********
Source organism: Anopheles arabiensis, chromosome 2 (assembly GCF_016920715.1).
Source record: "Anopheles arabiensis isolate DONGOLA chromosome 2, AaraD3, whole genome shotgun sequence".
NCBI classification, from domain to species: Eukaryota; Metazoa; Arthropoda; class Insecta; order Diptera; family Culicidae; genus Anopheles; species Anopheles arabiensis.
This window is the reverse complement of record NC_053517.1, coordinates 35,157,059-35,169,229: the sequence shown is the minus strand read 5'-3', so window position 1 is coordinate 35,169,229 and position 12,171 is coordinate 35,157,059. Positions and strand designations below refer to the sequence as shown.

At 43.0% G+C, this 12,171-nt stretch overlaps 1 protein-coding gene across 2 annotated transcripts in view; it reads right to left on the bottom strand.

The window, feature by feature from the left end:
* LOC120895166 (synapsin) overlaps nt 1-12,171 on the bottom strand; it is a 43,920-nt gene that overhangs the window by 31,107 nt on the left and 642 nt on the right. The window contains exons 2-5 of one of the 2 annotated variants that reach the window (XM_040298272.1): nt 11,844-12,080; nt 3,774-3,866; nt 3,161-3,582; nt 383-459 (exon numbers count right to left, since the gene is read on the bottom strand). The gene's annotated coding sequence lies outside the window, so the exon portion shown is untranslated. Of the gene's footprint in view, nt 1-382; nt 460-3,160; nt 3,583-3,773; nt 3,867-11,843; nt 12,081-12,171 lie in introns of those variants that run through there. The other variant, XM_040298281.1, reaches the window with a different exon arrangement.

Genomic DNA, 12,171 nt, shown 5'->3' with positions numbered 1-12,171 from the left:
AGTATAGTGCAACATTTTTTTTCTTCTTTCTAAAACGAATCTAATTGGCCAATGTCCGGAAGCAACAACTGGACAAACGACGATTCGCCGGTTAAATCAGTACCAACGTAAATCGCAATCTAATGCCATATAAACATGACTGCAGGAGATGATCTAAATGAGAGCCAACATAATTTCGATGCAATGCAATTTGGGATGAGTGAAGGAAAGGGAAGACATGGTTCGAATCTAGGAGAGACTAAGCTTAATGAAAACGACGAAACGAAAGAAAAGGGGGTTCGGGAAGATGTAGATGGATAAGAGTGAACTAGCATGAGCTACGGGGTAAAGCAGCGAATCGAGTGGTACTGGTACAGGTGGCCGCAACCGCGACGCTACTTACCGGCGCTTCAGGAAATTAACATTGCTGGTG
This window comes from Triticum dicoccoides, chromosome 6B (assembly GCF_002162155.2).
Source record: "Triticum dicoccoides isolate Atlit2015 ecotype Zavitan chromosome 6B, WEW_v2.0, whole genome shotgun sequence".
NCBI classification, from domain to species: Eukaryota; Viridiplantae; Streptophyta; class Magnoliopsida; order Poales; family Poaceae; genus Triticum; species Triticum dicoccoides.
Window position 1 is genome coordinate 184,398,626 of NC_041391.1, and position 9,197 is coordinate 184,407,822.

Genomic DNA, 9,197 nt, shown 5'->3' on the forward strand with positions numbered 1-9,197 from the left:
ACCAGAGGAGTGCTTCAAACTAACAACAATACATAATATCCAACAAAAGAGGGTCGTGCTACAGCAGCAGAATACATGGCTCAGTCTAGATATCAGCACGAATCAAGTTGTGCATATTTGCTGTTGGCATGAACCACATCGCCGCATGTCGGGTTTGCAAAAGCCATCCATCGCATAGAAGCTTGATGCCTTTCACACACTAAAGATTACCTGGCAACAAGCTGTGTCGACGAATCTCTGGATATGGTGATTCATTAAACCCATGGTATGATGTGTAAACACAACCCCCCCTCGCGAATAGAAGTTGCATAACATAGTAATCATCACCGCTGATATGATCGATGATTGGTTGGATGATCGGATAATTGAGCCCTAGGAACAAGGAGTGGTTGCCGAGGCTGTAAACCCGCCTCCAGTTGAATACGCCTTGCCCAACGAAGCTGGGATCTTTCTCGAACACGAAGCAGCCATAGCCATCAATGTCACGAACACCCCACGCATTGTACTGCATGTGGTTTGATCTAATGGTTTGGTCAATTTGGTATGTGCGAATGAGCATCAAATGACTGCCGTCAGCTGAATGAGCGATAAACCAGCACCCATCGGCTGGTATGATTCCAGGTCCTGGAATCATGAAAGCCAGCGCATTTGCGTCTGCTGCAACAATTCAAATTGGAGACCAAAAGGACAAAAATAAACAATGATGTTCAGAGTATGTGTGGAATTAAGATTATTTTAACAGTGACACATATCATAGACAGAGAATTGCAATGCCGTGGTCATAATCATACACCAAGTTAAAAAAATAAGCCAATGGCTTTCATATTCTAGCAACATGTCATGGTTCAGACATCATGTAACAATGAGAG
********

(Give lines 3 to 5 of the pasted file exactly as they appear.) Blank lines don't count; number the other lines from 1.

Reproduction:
NCBI classification, from domain to species: Eukaryota; Metazoa; Arthropoda; class Insecta; order Diptera; family Culicidae; genus Anopheles; species Anopheles arabiensis.
This window is the reverse complement of record NC_053517.1, coordinates 35,157,059-35,169,229: the sequence shown is the minus strand read 5'-3', so window position 1 is coordinate 35,169,229 and position 12,171 is coordinate 35,157,059. Positions and strand designations below refer to the sequence as shown.

At 43.0% G+C, this 12,171-nt stretch overlaps 1 protein-coding gene across 2 annotated transcripts in view; it reads right to left on the bottom strand.